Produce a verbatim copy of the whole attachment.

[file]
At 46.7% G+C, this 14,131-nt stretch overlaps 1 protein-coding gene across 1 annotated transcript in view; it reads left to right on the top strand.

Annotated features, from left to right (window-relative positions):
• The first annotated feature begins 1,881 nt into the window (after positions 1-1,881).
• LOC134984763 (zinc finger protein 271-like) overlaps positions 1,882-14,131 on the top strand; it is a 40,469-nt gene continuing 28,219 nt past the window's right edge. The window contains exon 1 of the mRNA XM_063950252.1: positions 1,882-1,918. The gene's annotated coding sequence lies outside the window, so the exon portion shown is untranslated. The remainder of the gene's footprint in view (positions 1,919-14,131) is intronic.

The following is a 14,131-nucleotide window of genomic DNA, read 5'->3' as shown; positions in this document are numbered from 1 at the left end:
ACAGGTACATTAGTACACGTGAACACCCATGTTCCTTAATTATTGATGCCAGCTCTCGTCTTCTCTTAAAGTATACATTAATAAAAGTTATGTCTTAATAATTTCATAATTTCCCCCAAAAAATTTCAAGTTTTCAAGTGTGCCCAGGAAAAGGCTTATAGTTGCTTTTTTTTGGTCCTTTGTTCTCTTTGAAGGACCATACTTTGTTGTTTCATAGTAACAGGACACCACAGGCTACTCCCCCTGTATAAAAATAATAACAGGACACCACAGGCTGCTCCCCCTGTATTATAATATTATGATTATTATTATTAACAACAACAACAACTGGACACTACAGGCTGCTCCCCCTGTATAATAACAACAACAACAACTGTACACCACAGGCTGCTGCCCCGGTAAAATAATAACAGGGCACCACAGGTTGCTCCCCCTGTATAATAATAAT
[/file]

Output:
At 46.7% G+C, this 14,131-nt stretch overlaps 1 protein-coding gene across 1 annotated transcript in view; it reads left to right on the top strand.

Annotated features, from left to right (window-relative positions):
• The first annotated feature begins 1,881 nt into the window (after positions 1-1,881).
• LOC134984763 (zinc finger protein 271-like) overlaps positions 1,882-14,131 on the top strand; it is a 40,469-nt gene continuing 28,219 nt past the window's right edge. The window contains exon 1 of the mRNA XM_063950252.1: positions 1,882-1,918. The gene's annotated coding sequence lies outside the window, so the exon portion shown is untranslated. The remainder of the gene's footprint in view (positions 1,919-14,131) is intronic.

The following is a 14,131-nucleotide window of genomic DNA, read 5'->3' as shown; positions in this document are numbered from 1 at the left end:
ACAGGTACATTAGTACACGTGAACACCCATGTTCCTTAATTATTGATGCCAGCTCTCGTCTTCTCTTAAAGTATACATTAATAAAAGTTATGTCTTAATAATTTCATAATTTCCCCCAAAAAATTTCAAGTTTTCAAGTGTGCCCAGGAAAAGGCTTATAGTTGCTTTTTTTTGGTCCTTTGTTCTCTTTGAAGGACCATACTTTGTTGTTTCATAGTAACAGGACACCACAGGCTACTCCCCCTGTATAAAAATAATAACAGGACACCACAGGCTGCTCCCCCTGTATTATAATATTATGATTATTATTATTAACAACAACAACAACTGGACACTACAGGCTGCTCCCCCTGTATAATAACAACAACAACAACTGTACACCACAGGCTGCTGCCCCGGTAAAATAATAACAGGGCACCACAGGTTGCTCCCCCTGTATAATAATAAT